by Jennifer Moon, DTM
If a picture is worth a thousand words, then a mental picture must be worth much more. Mental images can transport someone beyond the visual cues of a picture to feelings, smells, sounds and emotions. Mental imagery is a powerful tool for all communicators and can be achieved fairly easily through careful word selection.
Not sure if this actually works? What comes to mind when you read “ice cream cone”? Do you picture a simple image involving a scoop or two on a brown cone? What if I select different words to describe the same cone, words like “two velvet-smooth, luxurious scoops of chocolate ice cream piled into a crunchy waffle cone with a single drip running down the lip of the cone” – do you get a livelier image? If you’re like most people, not only can you picture the second ice cream cone in more detail, you can almost feel the warm sun on your shoulders, hear the birds singing in the park, smell the chocolate and experience childhood memories as you prepare to enjoy the treat.
Now consider the complete opposite of good, evocative word selection – buzz words. No matter how revolutionary these words or phrases are when they first enter into our vocabulary, they quickly become crutch words, filler words and run the risk of eroding careful word selection. To make matters worse, these expressions can also be frustrating and confusing. Consider one of my least favourite buzz expressions: Take it to the next level. Are you looking for an elevator or are you trying to elevate a team’s performance?
Buzz words also come in the form of expressions that we sometimes use out of habit. For example: at the end of the day. Why not use the word “tonight”? What about “at this point in time”? What’s wrong with “now”? Most buzz words are redundant and add to our word count without serving a specific purpose. Why not use the time or space when communicating to use descriptive, accurate words that better convey your message?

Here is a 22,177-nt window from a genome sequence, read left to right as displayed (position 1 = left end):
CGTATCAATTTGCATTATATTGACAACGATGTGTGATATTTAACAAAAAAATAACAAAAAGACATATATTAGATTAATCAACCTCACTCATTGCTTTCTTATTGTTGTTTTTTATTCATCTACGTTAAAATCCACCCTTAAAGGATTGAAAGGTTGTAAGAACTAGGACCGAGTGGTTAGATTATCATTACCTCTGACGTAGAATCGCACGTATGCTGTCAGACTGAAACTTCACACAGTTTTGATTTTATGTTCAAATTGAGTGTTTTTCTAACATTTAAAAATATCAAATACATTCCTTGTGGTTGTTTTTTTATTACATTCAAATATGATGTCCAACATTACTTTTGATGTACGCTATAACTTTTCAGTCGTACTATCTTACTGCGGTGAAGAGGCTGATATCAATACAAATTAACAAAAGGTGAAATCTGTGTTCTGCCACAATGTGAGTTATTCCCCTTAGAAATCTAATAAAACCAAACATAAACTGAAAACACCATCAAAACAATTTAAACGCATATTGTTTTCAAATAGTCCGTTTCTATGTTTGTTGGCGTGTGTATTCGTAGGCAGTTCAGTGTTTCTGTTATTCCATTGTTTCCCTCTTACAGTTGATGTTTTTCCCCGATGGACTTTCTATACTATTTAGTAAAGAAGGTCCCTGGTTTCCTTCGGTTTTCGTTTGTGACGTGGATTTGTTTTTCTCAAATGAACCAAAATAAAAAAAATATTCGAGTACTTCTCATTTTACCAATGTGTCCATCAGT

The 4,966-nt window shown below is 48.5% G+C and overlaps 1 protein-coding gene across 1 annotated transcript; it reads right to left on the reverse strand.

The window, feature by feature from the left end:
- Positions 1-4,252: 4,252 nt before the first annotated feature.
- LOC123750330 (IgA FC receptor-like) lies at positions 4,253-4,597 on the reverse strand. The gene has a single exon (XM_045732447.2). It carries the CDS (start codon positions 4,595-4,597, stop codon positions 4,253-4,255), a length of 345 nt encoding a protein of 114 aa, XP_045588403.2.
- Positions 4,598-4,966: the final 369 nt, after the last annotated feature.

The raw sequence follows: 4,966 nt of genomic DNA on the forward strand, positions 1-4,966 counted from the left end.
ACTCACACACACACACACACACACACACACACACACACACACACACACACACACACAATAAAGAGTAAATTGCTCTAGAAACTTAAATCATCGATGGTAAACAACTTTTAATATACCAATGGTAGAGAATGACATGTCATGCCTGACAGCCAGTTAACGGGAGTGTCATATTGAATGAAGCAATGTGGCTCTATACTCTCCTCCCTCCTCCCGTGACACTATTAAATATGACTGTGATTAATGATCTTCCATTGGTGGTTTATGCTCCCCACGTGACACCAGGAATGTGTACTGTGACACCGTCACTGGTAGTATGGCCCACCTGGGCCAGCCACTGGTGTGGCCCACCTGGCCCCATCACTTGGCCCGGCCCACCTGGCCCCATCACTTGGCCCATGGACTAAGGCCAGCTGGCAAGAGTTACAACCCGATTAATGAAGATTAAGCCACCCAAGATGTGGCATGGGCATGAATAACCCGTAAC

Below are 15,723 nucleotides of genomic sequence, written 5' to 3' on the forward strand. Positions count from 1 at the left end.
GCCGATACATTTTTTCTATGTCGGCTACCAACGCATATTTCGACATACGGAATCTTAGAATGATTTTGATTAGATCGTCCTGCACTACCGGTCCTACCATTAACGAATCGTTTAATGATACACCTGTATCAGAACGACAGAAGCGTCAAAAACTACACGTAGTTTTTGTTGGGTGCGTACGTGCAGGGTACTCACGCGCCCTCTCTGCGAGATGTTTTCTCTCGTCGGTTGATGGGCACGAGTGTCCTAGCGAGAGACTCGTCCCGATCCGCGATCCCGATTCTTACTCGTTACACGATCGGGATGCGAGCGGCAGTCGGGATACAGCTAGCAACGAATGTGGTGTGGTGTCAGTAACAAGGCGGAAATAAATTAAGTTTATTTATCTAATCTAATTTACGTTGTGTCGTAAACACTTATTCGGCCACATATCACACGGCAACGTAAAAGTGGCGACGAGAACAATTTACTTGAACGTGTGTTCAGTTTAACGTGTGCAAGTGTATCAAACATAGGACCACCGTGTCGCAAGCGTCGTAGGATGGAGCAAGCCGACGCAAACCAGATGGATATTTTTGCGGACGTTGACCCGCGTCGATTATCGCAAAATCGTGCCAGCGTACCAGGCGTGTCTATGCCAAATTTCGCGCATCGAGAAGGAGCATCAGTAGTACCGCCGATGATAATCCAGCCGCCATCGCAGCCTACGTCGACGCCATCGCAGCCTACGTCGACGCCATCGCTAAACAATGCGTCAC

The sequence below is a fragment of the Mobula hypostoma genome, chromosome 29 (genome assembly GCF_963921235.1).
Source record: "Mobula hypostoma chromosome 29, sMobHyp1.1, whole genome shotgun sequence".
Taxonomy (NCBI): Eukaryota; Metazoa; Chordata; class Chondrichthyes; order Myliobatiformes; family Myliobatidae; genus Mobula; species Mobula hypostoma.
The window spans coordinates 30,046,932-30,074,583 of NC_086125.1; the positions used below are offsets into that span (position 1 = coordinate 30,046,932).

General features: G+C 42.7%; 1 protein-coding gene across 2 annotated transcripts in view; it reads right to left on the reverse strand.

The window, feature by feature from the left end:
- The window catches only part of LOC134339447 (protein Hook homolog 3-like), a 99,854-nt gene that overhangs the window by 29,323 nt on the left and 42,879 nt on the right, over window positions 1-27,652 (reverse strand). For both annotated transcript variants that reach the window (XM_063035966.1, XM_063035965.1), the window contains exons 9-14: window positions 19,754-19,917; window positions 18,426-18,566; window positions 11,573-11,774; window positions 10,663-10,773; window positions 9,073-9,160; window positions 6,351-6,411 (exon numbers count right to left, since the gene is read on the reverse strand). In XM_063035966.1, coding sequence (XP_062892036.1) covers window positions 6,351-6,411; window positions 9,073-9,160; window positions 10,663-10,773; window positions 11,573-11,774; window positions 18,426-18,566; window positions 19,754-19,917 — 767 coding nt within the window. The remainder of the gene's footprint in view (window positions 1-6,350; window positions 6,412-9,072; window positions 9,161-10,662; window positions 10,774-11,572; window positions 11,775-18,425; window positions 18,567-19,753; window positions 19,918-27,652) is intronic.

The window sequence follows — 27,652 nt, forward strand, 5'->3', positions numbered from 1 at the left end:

Buzz words are everywhere – in the media, at work, at home and, I hate to admit it, at Toastmasters. These words and expressions are like sirens, calling to us with their ease of use, reputation for being all-purpose answers and the illusion of sounding authoritative. The table shows a recently released list of some of the most dreaded buzz words and expressions from 2011. Do you recognize any of your favourites?
Banish buzz words from your vocabulary and choose to use vivid language instead. Enjoy the power of painting lively pictures, capturing your audiences with the uniqueness and subtlety of your skill with words. Think of buzz words as a still photograph. Sure you might have a great shot, but how much better would it be to see, smell, touch and feel the magic? Paint that kind of metal picture for your audience and you will leave them moved by your message and eager to hear more.
Jennifer Moon is a Distinguished Toastmaster (DTM) and long time member of Goodyear Toastmasters. She recently joined the Board of Governors of the Ontario College of Trades. You’ll find more details on LinkedIn.